- WASHINGTON (AP) - An elderly man enters a crowded museum carrying a rifle and begins shooting. A young man in Arkansas pulls the trigger outside a military recruiting office. Another man opens fire in a Kansas church.
Three chilling, unconnected slayings in less than two weeks. One gunman was a white supremacist, one a militant Muslim, one a fervent foe of abortion.
Each suspect had a history that suggested trouble. Each apparently was driven to act by beliefs considered by some as extreme. Each shooter fits the description of a "lone wolf" terrorist, a killer whose attack, authorities say, is harder to head off than if planned by a trained terrorist network.
Now, pay close attention to this next paragraph.
- "It could be anyone. It could be the guy next door, living in the basement of his mother's place, on the Internet just building himself up with hate, building himself up to a boiling point and finally using what he's learned," said John Perren, head of the counterterrorism branch at the FBI's Washington field office.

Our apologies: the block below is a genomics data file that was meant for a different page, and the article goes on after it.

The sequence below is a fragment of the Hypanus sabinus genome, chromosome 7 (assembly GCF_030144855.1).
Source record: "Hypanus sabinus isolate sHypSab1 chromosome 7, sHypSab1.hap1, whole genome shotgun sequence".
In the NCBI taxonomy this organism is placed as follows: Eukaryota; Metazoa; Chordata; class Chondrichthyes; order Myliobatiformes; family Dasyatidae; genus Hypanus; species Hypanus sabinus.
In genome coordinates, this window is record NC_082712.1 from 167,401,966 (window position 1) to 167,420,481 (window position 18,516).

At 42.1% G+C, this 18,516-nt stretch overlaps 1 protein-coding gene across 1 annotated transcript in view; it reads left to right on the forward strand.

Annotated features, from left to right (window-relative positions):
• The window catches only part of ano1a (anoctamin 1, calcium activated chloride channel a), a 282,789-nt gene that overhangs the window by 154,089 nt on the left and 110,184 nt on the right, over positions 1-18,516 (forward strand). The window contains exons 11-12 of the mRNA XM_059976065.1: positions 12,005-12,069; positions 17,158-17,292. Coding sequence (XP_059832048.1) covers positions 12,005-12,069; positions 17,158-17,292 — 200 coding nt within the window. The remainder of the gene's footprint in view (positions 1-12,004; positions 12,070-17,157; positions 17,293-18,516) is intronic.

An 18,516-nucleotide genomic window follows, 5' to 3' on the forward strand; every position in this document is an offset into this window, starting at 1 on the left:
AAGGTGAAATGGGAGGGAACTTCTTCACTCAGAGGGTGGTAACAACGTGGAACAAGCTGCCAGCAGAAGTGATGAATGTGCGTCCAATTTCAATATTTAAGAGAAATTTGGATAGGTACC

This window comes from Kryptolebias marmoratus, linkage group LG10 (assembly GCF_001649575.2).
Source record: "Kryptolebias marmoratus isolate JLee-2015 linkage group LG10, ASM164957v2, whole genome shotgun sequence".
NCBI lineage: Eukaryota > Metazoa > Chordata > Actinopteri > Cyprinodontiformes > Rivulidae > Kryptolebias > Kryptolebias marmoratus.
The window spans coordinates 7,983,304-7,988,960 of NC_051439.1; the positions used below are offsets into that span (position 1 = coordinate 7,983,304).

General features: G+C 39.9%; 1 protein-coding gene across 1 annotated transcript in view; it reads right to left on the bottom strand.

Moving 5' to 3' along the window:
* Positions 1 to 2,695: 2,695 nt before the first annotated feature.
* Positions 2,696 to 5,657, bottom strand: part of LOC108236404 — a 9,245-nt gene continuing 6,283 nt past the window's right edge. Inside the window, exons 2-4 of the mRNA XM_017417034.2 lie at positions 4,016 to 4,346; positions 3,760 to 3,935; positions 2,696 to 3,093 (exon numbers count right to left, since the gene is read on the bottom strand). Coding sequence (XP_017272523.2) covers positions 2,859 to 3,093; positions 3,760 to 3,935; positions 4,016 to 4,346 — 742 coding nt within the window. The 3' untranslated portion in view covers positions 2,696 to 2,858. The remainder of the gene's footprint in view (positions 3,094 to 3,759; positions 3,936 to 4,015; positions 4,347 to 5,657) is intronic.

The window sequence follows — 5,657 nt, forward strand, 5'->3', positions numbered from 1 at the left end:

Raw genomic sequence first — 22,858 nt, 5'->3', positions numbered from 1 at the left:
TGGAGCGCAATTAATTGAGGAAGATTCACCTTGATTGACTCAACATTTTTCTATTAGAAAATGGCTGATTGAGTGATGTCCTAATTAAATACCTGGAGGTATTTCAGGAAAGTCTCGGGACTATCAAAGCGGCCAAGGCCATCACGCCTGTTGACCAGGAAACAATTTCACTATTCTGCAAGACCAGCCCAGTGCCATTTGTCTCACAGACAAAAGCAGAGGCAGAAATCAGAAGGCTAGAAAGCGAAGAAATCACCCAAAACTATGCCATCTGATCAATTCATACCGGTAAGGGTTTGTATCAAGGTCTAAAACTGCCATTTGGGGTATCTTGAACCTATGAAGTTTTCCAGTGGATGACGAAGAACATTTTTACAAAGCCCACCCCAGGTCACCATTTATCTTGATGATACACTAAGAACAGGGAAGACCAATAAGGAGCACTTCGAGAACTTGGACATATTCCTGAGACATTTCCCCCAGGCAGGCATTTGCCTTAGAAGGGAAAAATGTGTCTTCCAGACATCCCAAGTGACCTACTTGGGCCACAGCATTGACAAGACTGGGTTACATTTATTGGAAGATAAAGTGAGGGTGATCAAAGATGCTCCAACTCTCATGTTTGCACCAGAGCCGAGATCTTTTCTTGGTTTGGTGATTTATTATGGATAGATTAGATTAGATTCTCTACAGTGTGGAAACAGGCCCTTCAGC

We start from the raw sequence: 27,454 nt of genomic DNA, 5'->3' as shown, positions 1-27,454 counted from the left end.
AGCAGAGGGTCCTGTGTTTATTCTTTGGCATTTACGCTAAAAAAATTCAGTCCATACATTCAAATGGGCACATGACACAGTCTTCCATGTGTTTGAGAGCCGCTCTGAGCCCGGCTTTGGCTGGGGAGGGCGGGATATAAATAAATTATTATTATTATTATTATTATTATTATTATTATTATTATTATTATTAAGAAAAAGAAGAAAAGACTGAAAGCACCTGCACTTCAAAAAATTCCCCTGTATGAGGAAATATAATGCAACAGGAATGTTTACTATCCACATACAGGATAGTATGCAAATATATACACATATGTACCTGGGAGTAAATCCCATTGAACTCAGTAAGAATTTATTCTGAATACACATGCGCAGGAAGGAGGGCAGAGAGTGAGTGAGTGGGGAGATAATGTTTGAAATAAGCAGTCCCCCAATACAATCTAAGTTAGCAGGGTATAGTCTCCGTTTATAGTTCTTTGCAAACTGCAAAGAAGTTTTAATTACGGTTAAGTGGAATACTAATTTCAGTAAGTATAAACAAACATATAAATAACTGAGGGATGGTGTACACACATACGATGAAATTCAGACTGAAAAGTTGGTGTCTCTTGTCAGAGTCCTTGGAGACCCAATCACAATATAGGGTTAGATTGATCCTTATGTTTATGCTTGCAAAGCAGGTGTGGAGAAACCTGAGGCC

The narrative is continuously hammered home: everyone is a potential threat.
- Perren described the difficulty of hunting a lone wolf suspect in an interview with The Associated Press just two days before white supremacist James von Brunn allegedly shot and killed a guard at the U.S. Holocaust Memorial Museum.
"The lone wolf is what concerns the Washington field office, what concerns the FBI the most," he said.
What concerns me is the notion that there is a level of infringement on our liberties that not only is acceptable but could possibly have an effect on preventing these sorts of attacks, which again, are nothing new. But the control grid will be clamped down on us nonetheless, and we'll be thankful for it. We have no problem being perpetual suspects, so long as we're not the ones arrested.